"I have made a check of the GOSPEL ADVOCATE during the years 1890 and 1891 (the date of the founding of Nashville Bible School) and 1892. 1 am unable to find one statement that confirms brother Baxter's statements that Lipscomb and Harding, 'in establishing the Nashville Bible School in 1891 . . . solicited funds from congregations all over Tennessee and surrounding states' and that 'these contributions were the means of starting this Christian school.' Maybe he has access to evidence I do not have but if the evidence he claims is not recorded in the GOSPEL ADVOCATE of those early days, where can it be found?" (James R. Cope, WHERE IS THE SCRIPTURE, p. 66)

Instead of proving his former statement, he adds some other names to his assertion, but gives proof that only a few of them (who are active in the present campaign for church support) hold such views (which we already knew). We think his lack of evidence is very significant. These brethren have long since been defeated in the realm of scriptural argument; hence they make almost no attempt to prove their position by the scriptures.

They use most of their time and space to build a historical argument, but they are doomed to failure there also. They cannot make out a solid historical case for their position. They can also be defeated there in any fair handling of the evidence.

(2) If brother Baxter succeeded he would fail! Yes, if brother Baxter could produce authentic historical evidence that all of the men named agreed with him on the college-in-the-budget issue, he would still fail to prove it is acceptable to God.

(3) Will brother Baxter accept these men as authority on all brotherhood issues? We can quote MOST of the men named in opposition to such arrangements as the Herald of Truth on which brother Baxter is the featured star. Will he accept them as authority on that issue? Why would he accept them as authority on the school issue, but not on the sponsoring church issue? Consistency is a rare jewel!

B. MAKE THE OPPOSITION THINK THEY ARE OPPOSING A TIME-HONORED PRACTICE: Notice the following paragraphs:

"Our practice at David Lipscomb College for the seventy-three years of the school's existence has been to ask churches and individuals to help us financially as we seek to help train the workers that the Lords church needs. We go to an eldership, explain the work we are doing, and ask their help in whatever way they wish to give it. If they cannot help, or do not wish to help, we go our way. This is no 'new innovation' since it has been practiced continuously for seventy-three years.

"As a child, I traveled all over Texas with my father, Batsell Baxter, hearing him preach to congregation after congregation on the theme of Christian education. For many years after its founding in 1906, Abilene Christian College both solicited and accepted gifts from churches. Not until approximately twenty years ago was this discontinued. The same is the history of our other older Christian colleges. For the past seventy-three years this has been the practice in a large section of the brotherhood -- without dividing churches over the issue." (Page 6)

The above quotation is quite interesting in the light of the following from the pen of brother Baxter's father to whom he has made repeated reference; and who, incidentally, served as president of David Lipscomb, Harding and George Pepperdine colleges:

"A number of religious denominations have their 'church colleges.' Such colleges are under the government of their respective denominations and are subsidiaries or societies of these denominations. 'Christian colleges' are not in any sense societies of the church. They occupy much the same relation to the church as is occupied by the religious papers. Denominations have religious papers that are run by their denomination and are under denominational control. Religious papers run by members of the church of Christ are not under church control and are not part of the church. They are not societies. Neither are collegessome people have the idea that the churches take money directly from the treasury and give this money to the colleges under consideration. They have the idea that money given in the general contribution is so used. This is an error. Individuals have been asked from time to time to help finance these colleges. The burden is too heavy for those who run the schools. In a few instances individuals in some congregations have given collectively for one of the schools. They have done this as individuals, and the purpose of the gift was known at the time of giving." (Batsell Baxter, Gospel Advocate, Nov. 12, 1931).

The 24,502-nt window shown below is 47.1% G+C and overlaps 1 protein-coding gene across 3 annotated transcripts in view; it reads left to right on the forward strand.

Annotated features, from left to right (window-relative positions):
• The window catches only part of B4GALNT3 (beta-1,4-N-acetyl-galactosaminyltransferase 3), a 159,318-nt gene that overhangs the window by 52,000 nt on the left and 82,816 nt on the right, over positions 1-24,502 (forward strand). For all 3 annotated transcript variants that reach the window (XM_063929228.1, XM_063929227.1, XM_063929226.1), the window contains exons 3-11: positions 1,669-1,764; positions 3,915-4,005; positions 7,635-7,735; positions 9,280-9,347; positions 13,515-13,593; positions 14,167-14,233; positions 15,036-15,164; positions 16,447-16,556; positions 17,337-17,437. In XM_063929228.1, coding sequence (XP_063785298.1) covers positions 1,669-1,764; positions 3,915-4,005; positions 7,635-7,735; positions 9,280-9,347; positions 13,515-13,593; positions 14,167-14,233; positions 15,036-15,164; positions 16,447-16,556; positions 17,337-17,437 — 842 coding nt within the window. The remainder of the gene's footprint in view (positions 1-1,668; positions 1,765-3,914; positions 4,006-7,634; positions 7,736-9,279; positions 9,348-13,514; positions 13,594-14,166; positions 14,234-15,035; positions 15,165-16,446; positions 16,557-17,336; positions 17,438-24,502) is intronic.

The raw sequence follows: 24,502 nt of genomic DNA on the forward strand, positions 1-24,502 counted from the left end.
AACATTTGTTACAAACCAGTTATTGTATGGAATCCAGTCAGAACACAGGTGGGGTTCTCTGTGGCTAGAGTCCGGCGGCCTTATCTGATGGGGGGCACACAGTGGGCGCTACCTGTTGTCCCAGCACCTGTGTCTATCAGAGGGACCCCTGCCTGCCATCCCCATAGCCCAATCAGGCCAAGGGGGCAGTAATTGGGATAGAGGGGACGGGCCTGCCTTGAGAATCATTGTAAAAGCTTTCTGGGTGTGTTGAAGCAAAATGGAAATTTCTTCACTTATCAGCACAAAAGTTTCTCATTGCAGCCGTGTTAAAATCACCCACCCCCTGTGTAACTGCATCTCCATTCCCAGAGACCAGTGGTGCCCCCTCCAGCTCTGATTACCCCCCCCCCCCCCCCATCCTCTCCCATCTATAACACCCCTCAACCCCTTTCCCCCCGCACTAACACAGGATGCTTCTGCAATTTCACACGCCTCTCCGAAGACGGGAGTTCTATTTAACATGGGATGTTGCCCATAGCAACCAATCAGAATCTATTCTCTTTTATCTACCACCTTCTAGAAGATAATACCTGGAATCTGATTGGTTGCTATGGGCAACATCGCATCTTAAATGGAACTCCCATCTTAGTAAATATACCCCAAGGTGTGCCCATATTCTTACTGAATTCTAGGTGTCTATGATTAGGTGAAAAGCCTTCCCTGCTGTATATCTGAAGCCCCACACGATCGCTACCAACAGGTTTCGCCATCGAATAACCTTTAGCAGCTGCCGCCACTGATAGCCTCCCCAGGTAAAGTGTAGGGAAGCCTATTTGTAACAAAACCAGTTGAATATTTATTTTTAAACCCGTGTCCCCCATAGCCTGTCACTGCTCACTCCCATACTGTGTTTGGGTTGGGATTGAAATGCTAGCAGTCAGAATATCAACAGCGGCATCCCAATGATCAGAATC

The reader can understand what we meant earlier when we stated that these men couldn't make out a solid historical case for their position. Brother Baxter's own father denies the assertions! It is also interesting that another former president of David Lipscomb College also denies what brother Baxter asserts. Notice:

"For your information I am glad to say that during the time that I have been connected with David Lips-comb College, and SO far as I know during its entire history, its directors and faculty have never appealed to churches for financial support. Our appeal has always been addressed to individuals, not to congregations as such. In a few cases known to me, congregations have made certain donations to the school, usually for the benefit of certain needy and deserving students. Such unsolicited contributions were accepted though not solicited. It is my conception, shared, I think, by all our directors and faculty members, that the church and the Christian college are distinct institutions. The Christian college, as we conceive it, functions mainly as a supplement to the home, aiding fathers and mothers to give their children an education that harmonizes with Christian faith, not as an adjunct to the church." (F. H. hams in a letter to W. W. Otey, June 30, 1938). (Emphasis mine. JPN).